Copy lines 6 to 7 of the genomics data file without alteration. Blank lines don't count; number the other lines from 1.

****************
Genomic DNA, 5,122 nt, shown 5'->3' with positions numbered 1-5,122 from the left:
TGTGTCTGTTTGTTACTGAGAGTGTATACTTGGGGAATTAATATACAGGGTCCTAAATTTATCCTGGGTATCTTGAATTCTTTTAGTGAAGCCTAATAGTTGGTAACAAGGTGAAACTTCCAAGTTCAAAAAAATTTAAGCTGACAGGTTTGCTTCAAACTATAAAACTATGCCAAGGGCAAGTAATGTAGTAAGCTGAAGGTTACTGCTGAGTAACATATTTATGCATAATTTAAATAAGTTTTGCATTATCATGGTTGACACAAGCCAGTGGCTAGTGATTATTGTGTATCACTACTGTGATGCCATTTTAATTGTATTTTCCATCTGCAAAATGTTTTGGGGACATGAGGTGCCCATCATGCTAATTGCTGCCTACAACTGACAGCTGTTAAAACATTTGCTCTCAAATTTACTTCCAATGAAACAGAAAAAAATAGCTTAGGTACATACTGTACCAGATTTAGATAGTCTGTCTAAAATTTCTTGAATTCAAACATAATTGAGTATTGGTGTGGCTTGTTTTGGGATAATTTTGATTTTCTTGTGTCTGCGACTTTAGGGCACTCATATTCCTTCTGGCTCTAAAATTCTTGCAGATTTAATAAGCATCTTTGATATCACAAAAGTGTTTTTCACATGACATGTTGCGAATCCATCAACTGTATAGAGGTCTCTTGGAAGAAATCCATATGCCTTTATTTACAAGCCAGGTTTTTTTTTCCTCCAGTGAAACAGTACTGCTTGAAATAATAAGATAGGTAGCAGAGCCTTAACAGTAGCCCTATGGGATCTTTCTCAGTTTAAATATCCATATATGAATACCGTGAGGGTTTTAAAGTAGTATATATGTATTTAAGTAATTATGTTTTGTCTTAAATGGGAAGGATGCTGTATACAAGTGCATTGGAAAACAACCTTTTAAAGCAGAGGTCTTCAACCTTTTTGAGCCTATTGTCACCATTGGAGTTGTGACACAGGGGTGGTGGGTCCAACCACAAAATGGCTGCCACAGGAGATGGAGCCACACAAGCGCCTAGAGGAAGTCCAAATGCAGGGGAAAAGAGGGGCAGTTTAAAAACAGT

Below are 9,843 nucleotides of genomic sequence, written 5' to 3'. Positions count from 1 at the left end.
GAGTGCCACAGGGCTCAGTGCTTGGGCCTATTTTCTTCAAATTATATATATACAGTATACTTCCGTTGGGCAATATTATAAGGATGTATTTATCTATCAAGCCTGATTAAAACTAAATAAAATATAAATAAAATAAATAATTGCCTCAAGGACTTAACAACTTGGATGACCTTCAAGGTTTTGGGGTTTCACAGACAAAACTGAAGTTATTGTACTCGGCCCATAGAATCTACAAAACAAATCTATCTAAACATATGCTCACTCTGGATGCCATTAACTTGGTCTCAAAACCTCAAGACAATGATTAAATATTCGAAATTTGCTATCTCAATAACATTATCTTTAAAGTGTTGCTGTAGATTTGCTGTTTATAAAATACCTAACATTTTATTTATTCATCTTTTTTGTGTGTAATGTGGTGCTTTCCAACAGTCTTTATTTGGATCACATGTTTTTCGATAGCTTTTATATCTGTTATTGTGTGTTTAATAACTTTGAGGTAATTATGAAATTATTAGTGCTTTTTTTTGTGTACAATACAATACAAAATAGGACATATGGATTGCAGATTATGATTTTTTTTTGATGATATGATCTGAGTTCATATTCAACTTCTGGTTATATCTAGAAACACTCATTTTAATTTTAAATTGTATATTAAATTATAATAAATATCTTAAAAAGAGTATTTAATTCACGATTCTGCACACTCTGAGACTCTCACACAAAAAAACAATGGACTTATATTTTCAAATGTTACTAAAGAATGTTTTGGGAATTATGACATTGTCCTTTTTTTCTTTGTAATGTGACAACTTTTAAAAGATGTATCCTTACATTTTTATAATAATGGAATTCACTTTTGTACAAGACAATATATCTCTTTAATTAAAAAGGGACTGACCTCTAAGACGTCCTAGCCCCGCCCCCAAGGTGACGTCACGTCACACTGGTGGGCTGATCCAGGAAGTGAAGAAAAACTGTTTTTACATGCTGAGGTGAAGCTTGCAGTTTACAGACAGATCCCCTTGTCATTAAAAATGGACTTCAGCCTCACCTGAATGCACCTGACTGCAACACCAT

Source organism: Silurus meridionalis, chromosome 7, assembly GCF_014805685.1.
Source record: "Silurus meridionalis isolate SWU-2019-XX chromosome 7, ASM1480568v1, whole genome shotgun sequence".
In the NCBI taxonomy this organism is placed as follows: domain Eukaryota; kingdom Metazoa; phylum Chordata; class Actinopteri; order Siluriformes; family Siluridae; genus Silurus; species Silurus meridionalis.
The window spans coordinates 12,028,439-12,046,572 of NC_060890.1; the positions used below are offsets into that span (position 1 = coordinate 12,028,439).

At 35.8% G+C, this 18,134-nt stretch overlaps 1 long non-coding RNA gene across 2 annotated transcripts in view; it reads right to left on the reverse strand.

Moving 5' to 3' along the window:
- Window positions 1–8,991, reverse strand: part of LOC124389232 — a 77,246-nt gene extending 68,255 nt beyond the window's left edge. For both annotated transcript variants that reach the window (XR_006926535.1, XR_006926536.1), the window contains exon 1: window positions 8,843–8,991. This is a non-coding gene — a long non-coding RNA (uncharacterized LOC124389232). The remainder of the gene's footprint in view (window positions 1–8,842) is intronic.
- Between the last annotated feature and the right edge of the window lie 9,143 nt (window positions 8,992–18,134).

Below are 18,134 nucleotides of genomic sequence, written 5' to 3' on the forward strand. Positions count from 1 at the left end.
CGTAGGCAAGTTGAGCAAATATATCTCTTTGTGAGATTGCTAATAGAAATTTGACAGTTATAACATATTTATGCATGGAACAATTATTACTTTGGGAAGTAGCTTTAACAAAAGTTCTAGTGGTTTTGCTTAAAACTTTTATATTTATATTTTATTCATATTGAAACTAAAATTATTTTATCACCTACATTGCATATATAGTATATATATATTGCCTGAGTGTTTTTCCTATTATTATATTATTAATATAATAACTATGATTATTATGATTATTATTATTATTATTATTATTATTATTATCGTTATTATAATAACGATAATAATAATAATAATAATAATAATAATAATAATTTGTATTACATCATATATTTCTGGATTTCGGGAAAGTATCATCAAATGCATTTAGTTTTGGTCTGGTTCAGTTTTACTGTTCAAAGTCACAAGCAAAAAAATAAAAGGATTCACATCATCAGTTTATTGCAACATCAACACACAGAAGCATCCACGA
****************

Source record: "Silurus meridionalis isolate SWU-2019-XX chromosome 7, ASM1480568v1, whole genome shotgun sequence".
In the NCBI taxonomy this organism is placed as follows: domain Eukaryota; kingdom Metazoa; phylum Chordata; class Actinopteri; order Siluriformes; family Siluridae; genus Silurus; species Silurus meridionalis.